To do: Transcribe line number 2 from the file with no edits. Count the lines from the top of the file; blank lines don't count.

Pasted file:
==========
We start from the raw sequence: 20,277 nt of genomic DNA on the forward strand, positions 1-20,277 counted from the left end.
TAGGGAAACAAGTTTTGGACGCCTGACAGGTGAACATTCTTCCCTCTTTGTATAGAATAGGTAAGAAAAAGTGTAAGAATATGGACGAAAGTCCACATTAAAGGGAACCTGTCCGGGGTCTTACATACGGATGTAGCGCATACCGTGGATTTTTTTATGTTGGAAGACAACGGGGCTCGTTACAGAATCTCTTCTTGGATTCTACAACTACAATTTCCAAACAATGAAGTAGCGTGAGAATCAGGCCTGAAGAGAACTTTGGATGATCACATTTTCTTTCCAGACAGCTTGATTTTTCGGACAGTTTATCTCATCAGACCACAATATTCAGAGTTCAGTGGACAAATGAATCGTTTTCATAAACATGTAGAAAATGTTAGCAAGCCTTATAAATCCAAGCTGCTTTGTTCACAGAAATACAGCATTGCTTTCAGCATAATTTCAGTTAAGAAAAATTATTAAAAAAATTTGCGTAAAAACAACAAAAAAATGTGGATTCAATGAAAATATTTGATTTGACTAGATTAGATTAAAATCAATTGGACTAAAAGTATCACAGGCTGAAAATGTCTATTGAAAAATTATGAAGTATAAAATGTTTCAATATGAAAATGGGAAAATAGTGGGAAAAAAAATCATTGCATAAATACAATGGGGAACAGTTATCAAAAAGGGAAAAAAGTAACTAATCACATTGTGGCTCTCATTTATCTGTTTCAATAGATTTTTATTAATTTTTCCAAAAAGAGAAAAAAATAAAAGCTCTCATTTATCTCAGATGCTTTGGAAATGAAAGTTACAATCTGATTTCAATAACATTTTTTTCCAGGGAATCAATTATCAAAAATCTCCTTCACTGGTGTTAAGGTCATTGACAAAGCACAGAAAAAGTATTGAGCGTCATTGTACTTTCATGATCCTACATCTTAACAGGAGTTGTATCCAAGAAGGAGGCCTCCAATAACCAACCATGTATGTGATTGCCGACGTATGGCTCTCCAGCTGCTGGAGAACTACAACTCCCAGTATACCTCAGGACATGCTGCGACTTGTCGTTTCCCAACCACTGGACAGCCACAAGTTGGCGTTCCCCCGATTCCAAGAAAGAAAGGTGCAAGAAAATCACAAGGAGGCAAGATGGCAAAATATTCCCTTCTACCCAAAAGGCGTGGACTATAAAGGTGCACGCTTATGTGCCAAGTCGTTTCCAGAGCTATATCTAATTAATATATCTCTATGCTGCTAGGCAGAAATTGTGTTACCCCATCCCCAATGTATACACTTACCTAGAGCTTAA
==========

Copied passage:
TAGGGAAACAAGTTTTGGACGCCTGACAGGTGAACATTCTTCCCTCTTTGTATAGAATAGGTAAGAAAAAGTGTAAGAATATGGACGAAAGTCCACATTAAAGGGAACCTGTCCGGGGTCTTACATACGGATGTAGCGCATACCGTGGATTTTTTTATGTTGGAAGACAACGGGGCTCGTTACAGAATCTCTTCTTGGATTCTACAACTACAATTTCCAAACAATGAAGTAGCGTGAGAATCAGGCCTGAAGAGAACTTTGGATGATCACATTTTCTTTCCAGACAGCTTGATTTTTCGGACAGTTTATCTCATCAGACCACAATATTCAGAGTTCAGTGGACAAATGAATCGTTTTCATAAACATGTAGAAAATGTTAGCAAGCCTTATAAATCCAAGCTGCTTTGTTCACAGAAATACAGCATTGCTTTCAGCATAATTTCAGTTAAGAAAAATTATTAAAAAAATTTGCGTAAAAACAACAAAAAAATGTGGATTCAATGAAAATATTTGATTTGACTAGATTAGATTAAAATCAATTGGACTAAAAGTATCACAGGCTGAAAATGTCTATTGAAAAATTATGAAGTATAAAATGTTTCAATATGAAAATGGGAAAATAGTGGGAAAAAAAATCATTGCATAAATACAATGGGGAACAGTTATCAAAAAGGGAAAAAAGTAACTAATCACATTGTGGCTCTCATTTATCTGTTTCAATAGATTTTTATTAATTTTTCCAAAAAGAGAAAAAAATAAAAGCTCTCATTTATCTCAGATGCTTTGGAAATGAAAGTTACAATCTGATTTCAATAACATTTTTTTCCAGGGAATCAATTATCAAAAATCTCCTTCACTGGTGTTAAGGTCATTGACAAAGCACAGAAAAAGTATTGAGCGTCATTGTACTTTCATGATCCTACATCTTAACAGGAGTTGTATCCAAGAAGGAGGCCTCCAATAACCAACCATGTATGTGATTGCCGACGTATGGCTCTCCAGCTGCTGGAGAACTACAACTCCCAGTATACCTCAGGACATGCTGCGACTTGTCGTTTCCCAACCACTGGACAGCCACAAGTTGGCGTTCCCCCGATTCCAAGAAAGAAAGGTGCAAGAAAATCACAAGGAGGCAAGATGGCAAAATATTCCCTTCTACCCAAAAGGCGTGGACTATAAAGGTGCACGCTTATGTGCCAAGTCGTTTCCAGAGCTATATCTAATTAATATATCTCTATGCTGCTAGGCAGAAATTGTGTTACCCCATCCCCAATGTATACACTTACCTAGAGCTTAA